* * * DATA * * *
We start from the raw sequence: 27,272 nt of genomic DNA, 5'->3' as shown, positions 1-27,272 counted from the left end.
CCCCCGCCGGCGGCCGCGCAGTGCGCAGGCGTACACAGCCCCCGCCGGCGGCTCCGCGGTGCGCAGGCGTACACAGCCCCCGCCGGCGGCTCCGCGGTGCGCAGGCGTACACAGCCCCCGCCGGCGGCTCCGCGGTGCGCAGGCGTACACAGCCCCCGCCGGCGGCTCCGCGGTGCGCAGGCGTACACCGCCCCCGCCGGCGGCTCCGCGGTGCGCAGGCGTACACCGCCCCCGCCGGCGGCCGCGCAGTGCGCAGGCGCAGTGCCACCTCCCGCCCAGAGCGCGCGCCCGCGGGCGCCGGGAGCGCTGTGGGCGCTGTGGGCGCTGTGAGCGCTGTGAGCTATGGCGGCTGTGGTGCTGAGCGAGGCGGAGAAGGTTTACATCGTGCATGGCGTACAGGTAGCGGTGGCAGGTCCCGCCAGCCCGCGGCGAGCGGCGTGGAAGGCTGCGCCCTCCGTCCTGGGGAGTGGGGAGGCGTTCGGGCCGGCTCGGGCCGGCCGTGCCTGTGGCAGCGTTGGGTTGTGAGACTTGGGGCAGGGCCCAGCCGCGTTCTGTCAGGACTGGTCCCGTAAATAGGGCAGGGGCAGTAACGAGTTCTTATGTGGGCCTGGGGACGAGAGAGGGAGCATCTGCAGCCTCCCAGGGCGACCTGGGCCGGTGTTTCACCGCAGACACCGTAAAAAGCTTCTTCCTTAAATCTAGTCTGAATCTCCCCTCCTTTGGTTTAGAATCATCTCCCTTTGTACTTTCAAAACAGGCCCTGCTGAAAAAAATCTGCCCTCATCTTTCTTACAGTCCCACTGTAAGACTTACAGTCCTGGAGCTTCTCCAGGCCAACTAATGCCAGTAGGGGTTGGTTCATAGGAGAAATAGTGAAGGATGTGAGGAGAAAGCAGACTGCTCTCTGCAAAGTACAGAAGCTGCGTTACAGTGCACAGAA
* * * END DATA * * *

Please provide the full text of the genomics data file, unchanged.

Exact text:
We start from the raw sequence: 27,272 nt of genomic DNA, 5'->3' as shown, positions 1-27,272 counted from the left end.
CCCCCGCCGGCGGCCGCGCAGTGCGCAGGCGTACACAGCCCCCGCCGGCGGCTCCGCGGTGCGCAGGCGTACACAGCCCCCGCCGGCGGCTCCGCGGTGCGCAGGCGTACACAGCCCCCGCCGGCGGCTCCGCGGTGCGCAGGCGTACACAGCCCCCGCCGGCGGCTCCGCGGTGCGCAGGCGTACACCGCCCCCGCCGGCGGCTCCGCGGTGCGCAGGCGTACACCGCCCCCGCCGGCGGCCGCGCAGTGCGCAGGCGCAGTGCCACCTCCCGCCCAGAGCGCGCGCCCGCGGGCGCCGGGAGCGCTGTGGGCGCTGTGGGCGCTGTGAGCGCTGTGAGCTATGGCGGCTGTGGTGCTGAGCGAGGCGGAGAAGGTTTACATCGTGCATGGCGTACAGGTAGCGGTGGCAGGTCCCGCCAGCCCGCGGCGAGCGGCGTGGAAGGCTGCGCCCTCCGTCCTGGGGAGTGGGGAGGCGTTCGGGCCGGCTCGGGCCGGCCGTGCCTGTGGCAGCGTTGGGTTGTGAGACTTGGGGCAGGGCCCAGCCGCGTTCTGTCAGGACTGGTCCCGTAAATAGGGCAGGGGCAGTAACGAGTTCTTATGTGGGCCTGGGGACGAGAGAGGGAGCATCTGCAGCCTCCCAGGGCGACCTGGGCCGGTGTTTCACCGCAGACACCGTAAAAAGCTTCTTCCTTAAATCTAGTCTGAATCTCCCCTCCTTTGGTTTAGAATCATCTCCCTTTGTACTTTCAAAACAGGCCCTGCTGAAAAAAATCTGCCCTCATCTTTCTTACAGTCCCACTGTAAGACTTACAGTCCTGGAGCTTCTCCAGGCCAACTAATGCCAGTAGGGGTTGGTTCATAGGAGAAATAGTGAAGGATGTGAGGAGAAAGCAGACTGCTCTCTGCAAAGTACAGAAGCTGCGTTACAGTGCACAGAA